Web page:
A: Not to my knowledge! But I understand how easily it can happen. And every doctor Iï¾’ve talked to agrees with me that it isnï¾’t difficult to make the mistake. I vividly recall one night while I was on call as a medical resident, and I was awakened by the nurse to come pronounce a patient dead. Itï¾’s not really a formalized process; it simply means you check for vital signs, concur with the nurse that the patient is deceased, and write a note to that effect in the chart. So I stumbled out of bed and headed to the patientï¾’s room. I found the bed surrounded by sobbing relatives, who all stared at me as I examined their loved one. I was so aware of the audience, so anxious to escape that room that I probably didnï¾’t listen as long as I should have for a heartbeat. As I walked out, I suddenly thought: maybe I should have listened a little longer. Maybe I missed something. So when I hear about medical personnel making premature diagnoses of death, I know exactly how it can happen.

Q: Your thrillers dwell on the darkest aspects of human nature, and on some pretty horrifying crimes. Why do you think youï¾’re drawn to such dark themes in your writing?

A: All the credit goes to my mother! Sheメs an immigrant from China, and when she first came to the U.S., her command of English was poor. What she did understand and enjoy, though, was American horror films. You donメt need to understand dialogue when youメre watching monsters wreaking havoc on the screen. It was her introduction to American culture, an introduction that needed no translation. So she dragged me and my brother to some pretty frightening films, and I spent much of my early childhood in movie theaters, cowering in terror ヨ and learning to love it! I still remember many of those films with great fondness: モThe Birds,ヤ モInvasion of the Body Snatchers,ヤ モThem,ヤ and of course the countless versions of モThe Mummyヤ. While other kids watched Disney films, I kept company with Godzilla and Dracula. Horror films taught me to always consider the darkest possibilities, to peek under rocks and look around corners for the monsters I knew had to be there. To this day, thatメs what I do with my fiction. I look under rocks, and wait for terrible things to come slithering out.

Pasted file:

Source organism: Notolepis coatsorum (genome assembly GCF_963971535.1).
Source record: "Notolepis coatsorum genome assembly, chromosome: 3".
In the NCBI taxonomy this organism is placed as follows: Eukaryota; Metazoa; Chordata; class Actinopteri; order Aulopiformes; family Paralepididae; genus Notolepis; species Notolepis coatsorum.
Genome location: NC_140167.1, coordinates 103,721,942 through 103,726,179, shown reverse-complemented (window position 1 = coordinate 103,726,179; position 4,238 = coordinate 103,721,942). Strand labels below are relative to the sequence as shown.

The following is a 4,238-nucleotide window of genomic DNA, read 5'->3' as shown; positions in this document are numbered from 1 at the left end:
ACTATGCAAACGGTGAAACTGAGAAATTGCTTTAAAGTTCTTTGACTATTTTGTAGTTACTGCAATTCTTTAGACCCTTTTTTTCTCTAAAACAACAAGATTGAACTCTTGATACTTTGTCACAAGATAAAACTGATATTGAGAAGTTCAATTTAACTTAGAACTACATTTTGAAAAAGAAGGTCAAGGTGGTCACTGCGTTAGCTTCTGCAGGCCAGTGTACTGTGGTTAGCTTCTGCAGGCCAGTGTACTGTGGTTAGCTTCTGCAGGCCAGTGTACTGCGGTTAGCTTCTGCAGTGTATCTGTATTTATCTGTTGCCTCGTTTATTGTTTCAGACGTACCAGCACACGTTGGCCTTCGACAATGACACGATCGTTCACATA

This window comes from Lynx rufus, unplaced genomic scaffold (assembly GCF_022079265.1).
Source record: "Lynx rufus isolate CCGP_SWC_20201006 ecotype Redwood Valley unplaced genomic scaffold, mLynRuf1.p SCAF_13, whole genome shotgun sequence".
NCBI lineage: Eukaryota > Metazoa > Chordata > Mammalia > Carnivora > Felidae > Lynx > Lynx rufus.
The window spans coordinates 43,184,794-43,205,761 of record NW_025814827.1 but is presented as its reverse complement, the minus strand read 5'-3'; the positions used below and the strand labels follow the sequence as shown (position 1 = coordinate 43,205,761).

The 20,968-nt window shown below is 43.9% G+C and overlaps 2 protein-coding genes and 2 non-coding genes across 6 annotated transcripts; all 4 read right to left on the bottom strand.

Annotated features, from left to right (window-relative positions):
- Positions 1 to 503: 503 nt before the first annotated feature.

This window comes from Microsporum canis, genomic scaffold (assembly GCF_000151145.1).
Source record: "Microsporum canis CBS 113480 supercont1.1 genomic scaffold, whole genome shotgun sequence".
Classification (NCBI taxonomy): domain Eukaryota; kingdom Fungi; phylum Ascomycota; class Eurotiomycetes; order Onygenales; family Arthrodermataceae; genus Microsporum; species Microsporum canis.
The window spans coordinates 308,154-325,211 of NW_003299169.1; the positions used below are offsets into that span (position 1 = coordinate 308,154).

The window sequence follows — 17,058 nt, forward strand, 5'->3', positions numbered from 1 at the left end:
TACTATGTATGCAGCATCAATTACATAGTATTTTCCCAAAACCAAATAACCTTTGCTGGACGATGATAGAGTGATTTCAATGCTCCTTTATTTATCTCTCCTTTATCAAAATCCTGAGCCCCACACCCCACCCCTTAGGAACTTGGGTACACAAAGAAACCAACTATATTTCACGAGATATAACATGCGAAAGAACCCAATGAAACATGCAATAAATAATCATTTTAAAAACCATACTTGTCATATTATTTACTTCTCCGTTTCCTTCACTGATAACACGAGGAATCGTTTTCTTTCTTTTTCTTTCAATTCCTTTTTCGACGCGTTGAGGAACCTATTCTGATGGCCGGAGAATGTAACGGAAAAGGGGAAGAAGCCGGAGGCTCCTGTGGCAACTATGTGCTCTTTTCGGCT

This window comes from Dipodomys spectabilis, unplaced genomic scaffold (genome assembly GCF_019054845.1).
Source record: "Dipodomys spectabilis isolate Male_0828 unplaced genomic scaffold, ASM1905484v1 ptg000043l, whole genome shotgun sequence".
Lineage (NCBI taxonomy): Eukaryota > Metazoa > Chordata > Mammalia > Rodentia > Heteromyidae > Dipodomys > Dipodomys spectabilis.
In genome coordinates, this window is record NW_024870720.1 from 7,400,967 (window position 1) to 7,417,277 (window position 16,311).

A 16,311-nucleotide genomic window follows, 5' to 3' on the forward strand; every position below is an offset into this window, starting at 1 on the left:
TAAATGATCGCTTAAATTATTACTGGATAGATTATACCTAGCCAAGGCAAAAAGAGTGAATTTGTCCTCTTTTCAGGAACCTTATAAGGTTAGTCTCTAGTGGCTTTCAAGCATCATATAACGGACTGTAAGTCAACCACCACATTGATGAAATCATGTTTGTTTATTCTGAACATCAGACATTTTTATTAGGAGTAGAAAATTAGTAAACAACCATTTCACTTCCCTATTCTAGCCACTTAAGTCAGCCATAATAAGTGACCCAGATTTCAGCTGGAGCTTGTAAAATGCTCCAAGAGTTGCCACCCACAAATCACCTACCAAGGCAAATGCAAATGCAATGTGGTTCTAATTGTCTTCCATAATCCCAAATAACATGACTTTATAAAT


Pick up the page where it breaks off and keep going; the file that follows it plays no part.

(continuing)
Q: Female authors, you among them, seem to be in the forefront when it comes to writing crime novels with graphic forensic details. Why this focus on the gore?

A: I canï¾’t answer for other novelists, only for myself. I write from a point of view thatï¾’s been shaped by my years as a physician. During my training, I saw a man bleed to death in the operating room. Iï¾’ve watched my own patients die, and then had to attend their autopsies. Those are traumatic events for anyone to witness, but itï¾’s what every physician sees in the course of his training. All readers want to learn secrets; they want to be brought into worlds theyï¾’re not privy to. Thatï¾’s what I try to do, tell them the secrets that I happen to know. Bring them into the autopsy room, show them what itï¾’s like to pick up a scalpel and slice skin. If the details arenï¾’t entirely unpleasant, itï¾’s because Iï¾’m trying to be honest, as a writer. Itï¾’s hard to prettify death.

Violence, however, is something I tend to shy away from when I write. Ironically enough, I myself donï¾’t like to read about graphic violence, and I try not to show it on the page. Instead, what I show is the aftermath of violence, when the investigators ï¾– doctors, criminalists, detectives ï¾– walk onto the scene and get to work doing their jobs. When you wear the hat of an investigator, it gives you distance. Focusing on the evidence, and on the science, helps insulate you from the horror of what has just happened.